The Daily Herald, in an editorial yesterday, came out against the limit — which now restricts a family to two dogs and three cats – saying other existing laws are sufficient for addressing pet-related problems:
“The City Council should do away with the limit on pets, and it should make sure local law enforcement has what it needs to enforce the rules that do make a difference in residents’ lives.”
Under one proposal, residents could get a special “pet fancier’s” permit, allowing them to own up to five animals. In other words, the only change would be moving from a limit of two dogs and three cats to a limit of five pets total, in any combination.
How positively liberating.
Meanwhile, between the confusion, the city’s intrusive rules, and what Lecker describes as the heavy-handed enforcement of them, it has been enough to lead at least one family to wave goodbye to Wausau.
Posted by jwoestendiek June 12th, 2012 under Muttsblog.
Tags: animals, bureaucracy, city, city council, dog, dogs, government, james lecker, jim tipple, laws, leaving, limit, maximum, mayor, melissa lecker, moving, municipalities, number, owners, ownership, pet, pets, rules, town, two dog limit, wausua, wisconsin
Since June of this year, four large scale dog breeding operations in North Carolina have been busted and more than 500 dogs seized as a result.
While that may sound like the state is making some gains in the fight against puppy mills, it raises another possibility as well.
Are tough new puppy mill laws in surrounding states leading unscrupulous breeders to move their operations to North Carolina, where the laws are more lax?
A recent investigation by NBC 17 asked that question — even if it didn’t entirely nail down the answer.
Since June 1, the report says, puppy mill busts have taken place in Hertford, where 86 dogs were seized; in Zebulon (25 dogs seized); Lincoln County (about 135 dogs); and in Caldwell County (276 dogs).
And while no documentation is provided that those breeders had fled to North Carolina from other states, Kim Alboum, the Humane Society’s state director, says it is happening.
“There are approximately 19 states that now have some level of regulations for commercial dog breeders, whether it’s licensing or standards,” she said. “And around North Carolina, we now have Virginia [that] has passed regulation. So we are seeing some breeders coming down to North Carolina from Virginia.”
Alboum says she has also seen breeders migrate from Tennessee and Pennsylvania.
She blames current North Carolina laws that fail to set high enough standards for breeding operations. So does Pricey Harrison, a state representative who tried to get puppy mill legislation passed last year.
“Apparently our neighboring states have pretty decent laws in place to prevent animal cruelty and protect animal purchasers from these puppy mills,” Harrison said. “We don’t, so we’re apparently a magnet for these dog breeders.”
Harrison sponsored a puppy mill bill in the 2009-10 legislative session that passed the House but died in the Senate. She said the bill was opposed by the Pork Council, the Farm Bureau, the American Kennel Club and the NRA.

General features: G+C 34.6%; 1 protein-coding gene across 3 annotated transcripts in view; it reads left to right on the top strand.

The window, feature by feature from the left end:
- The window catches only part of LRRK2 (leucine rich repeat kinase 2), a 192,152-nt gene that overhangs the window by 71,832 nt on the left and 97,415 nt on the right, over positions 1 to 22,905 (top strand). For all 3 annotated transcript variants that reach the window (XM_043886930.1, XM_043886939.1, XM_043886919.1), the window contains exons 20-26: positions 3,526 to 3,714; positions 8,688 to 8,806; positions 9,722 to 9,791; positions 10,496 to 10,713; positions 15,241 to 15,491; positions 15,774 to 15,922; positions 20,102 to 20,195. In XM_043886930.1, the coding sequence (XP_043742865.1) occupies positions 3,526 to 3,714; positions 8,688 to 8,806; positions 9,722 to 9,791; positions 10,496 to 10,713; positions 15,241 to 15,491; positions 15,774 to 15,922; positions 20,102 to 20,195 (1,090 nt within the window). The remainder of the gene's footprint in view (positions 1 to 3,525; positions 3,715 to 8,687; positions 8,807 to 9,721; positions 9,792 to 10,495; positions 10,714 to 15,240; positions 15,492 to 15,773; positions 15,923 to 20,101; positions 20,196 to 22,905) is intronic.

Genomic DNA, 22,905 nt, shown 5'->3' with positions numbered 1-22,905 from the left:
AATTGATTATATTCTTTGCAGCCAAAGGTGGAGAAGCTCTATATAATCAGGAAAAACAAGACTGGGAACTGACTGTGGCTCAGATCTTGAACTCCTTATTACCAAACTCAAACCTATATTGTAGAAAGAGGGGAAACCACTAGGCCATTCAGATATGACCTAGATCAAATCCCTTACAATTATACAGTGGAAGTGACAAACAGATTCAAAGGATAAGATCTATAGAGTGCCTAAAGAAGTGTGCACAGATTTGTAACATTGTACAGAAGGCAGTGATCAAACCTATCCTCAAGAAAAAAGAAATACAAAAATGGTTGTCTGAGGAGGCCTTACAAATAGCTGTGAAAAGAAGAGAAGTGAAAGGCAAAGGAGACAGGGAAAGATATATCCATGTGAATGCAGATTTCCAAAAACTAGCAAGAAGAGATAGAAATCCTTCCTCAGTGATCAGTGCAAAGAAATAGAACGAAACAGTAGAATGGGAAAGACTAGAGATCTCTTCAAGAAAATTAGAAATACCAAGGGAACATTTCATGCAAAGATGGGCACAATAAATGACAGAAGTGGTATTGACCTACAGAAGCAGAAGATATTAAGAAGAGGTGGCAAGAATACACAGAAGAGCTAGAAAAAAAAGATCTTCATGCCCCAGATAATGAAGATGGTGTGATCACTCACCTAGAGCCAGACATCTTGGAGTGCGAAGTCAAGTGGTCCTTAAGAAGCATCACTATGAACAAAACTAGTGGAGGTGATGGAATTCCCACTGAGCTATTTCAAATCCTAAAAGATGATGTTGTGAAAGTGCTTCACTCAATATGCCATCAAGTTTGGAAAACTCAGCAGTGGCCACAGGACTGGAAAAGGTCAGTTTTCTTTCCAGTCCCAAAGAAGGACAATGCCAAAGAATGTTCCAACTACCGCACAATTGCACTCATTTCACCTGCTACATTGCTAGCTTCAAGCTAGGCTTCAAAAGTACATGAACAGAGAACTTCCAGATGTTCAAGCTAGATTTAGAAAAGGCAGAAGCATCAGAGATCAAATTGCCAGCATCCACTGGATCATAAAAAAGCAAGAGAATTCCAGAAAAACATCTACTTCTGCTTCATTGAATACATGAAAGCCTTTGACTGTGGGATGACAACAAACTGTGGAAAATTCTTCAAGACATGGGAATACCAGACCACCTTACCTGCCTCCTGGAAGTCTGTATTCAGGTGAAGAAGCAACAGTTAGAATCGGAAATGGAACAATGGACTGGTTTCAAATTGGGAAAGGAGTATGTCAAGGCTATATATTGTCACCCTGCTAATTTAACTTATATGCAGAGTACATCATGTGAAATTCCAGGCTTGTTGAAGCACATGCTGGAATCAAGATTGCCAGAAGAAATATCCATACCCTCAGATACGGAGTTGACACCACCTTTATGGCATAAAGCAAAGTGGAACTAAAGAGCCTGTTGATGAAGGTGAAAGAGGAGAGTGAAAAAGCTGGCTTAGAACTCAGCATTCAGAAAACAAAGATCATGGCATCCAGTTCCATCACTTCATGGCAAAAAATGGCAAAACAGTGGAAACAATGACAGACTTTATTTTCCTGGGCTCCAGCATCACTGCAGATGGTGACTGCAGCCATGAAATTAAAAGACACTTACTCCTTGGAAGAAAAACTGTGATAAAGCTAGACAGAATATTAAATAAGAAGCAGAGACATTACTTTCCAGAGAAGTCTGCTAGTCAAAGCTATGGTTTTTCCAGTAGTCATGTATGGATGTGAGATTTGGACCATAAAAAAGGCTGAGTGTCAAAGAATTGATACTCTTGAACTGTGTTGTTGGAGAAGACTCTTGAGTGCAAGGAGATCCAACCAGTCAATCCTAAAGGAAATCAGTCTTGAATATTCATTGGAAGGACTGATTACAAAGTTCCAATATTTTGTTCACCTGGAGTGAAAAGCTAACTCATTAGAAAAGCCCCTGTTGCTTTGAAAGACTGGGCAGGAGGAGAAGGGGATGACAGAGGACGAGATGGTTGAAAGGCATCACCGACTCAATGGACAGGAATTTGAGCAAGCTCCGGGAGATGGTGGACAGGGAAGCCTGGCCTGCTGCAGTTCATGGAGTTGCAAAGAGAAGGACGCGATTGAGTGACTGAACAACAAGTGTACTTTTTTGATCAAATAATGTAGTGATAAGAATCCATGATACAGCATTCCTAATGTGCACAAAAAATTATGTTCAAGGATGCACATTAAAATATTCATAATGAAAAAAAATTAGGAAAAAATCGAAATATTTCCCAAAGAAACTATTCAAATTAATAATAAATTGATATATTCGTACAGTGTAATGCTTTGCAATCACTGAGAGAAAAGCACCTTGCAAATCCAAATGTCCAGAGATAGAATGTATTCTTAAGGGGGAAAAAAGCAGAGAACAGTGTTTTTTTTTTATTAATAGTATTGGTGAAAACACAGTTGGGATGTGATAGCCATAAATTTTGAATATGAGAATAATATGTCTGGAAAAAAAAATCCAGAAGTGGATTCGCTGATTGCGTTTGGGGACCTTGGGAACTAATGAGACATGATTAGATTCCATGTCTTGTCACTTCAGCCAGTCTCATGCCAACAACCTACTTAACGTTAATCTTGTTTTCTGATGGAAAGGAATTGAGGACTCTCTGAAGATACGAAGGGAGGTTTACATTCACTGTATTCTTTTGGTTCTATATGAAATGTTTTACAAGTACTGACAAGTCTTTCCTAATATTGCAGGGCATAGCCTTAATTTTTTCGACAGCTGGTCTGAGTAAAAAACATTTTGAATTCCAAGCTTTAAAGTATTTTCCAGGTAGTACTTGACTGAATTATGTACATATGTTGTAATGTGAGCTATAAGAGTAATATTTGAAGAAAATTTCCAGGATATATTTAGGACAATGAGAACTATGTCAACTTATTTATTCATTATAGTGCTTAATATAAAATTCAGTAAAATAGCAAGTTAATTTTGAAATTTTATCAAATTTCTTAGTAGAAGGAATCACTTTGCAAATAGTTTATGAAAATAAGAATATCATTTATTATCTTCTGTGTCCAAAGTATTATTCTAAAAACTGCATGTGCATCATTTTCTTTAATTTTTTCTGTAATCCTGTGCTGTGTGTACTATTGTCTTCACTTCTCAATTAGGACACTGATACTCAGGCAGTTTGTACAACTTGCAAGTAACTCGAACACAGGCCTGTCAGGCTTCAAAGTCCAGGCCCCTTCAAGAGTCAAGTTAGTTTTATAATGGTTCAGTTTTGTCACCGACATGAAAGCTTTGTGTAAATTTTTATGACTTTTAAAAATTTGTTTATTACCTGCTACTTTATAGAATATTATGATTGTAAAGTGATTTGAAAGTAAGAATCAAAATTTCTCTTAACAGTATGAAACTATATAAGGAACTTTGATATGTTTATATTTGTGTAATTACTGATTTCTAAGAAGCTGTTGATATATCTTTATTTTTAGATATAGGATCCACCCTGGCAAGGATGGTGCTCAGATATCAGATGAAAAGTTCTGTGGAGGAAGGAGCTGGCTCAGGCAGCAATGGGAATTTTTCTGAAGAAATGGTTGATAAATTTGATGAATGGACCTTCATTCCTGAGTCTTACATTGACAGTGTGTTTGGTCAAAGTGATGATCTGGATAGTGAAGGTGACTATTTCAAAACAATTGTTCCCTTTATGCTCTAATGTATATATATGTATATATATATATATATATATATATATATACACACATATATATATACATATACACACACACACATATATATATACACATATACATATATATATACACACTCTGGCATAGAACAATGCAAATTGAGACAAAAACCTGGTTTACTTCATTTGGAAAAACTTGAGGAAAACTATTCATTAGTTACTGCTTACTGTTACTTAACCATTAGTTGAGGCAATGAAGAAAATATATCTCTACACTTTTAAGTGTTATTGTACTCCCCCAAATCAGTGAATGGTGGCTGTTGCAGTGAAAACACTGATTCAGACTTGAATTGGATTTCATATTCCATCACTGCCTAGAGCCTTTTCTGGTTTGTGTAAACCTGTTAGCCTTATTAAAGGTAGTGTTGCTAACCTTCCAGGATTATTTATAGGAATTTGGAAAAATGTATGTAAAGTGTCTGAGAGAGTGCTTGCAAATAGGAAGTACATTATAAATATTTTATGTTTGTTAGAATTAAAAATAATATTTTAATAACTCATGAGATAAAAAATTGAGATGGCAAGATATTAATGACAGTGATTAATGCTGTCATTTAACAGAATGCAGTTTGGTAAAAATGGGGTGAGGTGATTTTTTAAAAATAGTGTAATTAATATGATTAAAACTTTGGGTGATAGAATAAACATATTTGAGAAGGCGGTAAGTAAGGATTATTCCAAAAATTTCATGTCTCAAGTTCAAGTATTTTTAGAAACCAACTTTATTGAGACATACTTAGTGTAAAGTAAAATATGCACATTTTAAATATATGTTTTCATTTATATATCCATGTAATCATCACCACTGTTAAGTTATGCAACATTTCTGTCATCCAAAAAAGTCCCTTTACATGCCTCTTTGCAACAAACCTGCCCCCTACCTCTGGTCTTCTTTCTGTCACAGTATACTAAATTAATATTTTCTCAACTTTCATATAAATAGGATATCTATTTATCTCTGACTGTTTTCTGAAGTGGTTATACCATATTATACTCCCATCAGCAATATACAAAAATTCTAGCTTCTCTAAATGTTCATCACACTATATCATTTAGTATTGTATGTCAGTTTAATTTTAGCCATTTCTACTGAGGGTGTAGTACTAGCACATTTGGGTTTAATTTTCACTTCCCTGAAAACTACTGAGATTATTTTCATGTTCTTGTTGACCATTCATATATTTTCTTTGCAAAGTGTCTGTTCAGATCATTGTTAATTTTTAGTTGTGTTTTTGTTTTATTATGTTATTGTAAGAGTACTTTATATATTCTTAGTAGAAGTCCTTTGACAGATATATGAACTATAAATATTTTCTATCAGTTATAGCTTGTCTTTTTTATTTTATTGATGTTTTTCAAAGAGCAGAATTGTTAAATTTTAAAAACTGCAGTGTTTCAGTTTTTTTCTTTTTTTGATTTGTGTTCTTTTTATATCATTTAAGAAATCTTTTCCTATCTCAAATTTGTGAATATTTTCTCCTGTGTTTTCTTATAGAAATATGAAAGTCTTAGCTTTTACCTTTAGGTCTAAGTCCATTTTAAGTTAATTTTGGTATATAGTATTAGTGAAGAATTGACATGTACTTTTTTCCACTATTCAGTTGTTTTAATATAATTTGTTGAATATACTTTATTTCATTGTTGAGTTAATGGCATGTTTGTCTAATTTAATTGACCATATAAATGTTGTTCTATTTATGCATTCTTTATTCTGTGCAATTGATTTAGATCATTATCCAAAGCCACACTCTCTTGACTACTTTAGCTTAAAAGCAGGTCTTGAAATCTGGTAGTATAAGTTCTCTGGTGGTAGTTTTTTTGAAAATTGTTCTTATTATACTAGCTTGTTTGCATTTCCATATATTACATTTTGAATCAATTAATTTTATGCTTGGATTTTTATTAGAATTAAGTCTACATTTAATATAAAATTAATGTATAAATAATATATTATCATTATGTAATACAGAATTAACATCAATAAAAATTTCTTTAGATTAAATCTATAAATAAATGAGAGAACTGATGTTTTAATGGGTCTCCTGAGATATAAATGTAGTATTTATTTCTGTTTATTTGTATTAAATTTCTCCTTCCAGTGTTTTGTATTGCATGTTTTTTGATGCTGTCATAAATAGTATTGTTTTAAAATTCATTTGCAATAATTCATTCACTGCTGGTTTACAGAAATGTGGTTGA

“Every time we have animal cruelty legislation, it’s the same players that arise in opposition. It’s a combination of campaign money and membership pressure.”
Senate President Pro-Temp Phil Berger, who voted against the bill, says the wording of the proposed puppy mill law was too vague, and that it could have had unintended consequences on other industries.
No new puppy mill bills have been introduced, although the state did act to allow local governments to pass breeding regulation laws, such as one recently adopted in Guilford County.
Posted by jwoestendiek November 30th, 2011 under Muttsblog, videos.
Tags: animals, attracting, breeders, breeding, busts, caldwell county, conditions, dog, dogs, hertford, humane society, kim alboum, laws, lax, legislation, legislature, lincoln county, magnet, moving, north carolina, pets, pricey harrison, puppy mills, raids, regulations, restrictions, seized, states, surrounding, zebulon
A rolling stone gathers no moss. We’re not rolling stones anymore.
During our year of travel, Ace I and I gathered few things that we did not immediately consume – simply because, living out of a Jeep Liberty, the bulk of it being occupied by a big dog, there was no space for them (though we did get that cowboy hat).
Once we came to a stop – for now, at least, settling into the home I was born in 57 years ago – we have again fallen under the tyranny of stuff.
For nine months, free of stuff’s burden, we bounced around the country, going to a new town every day or two, and during that time accumulated virtually nothing except friends and stories. After that, during our month-long stops – dwelling in a trailer park in the Arizona desert, an unfurnished house in Baltimore and the basement of a mansion in North Carolina – we slowly started to get new things. Now that we plan to stay put, for six months or more, in Winston Salem – and have hauled the contents of my storage unit down south – we are inundated.
But there’s something else I’ve come to realize, sifting through my personal effects, about stuff: Inanimate as it may be, it has a life of its own, and it often goes on a journey of its own, down a path different than ours. That’s how I end up with your stuff, and you end up with my stuff.
I’m amazed at how much of “my stuff” wasn’t originally my stuff, at how perhaps even the majority of my belongings – furniture in particular – was handed down, recycled, procured through Craigslist, yard sales, thrift stores, or rescued from Dumpsters into which, in my view, it had been disposed of prematurely.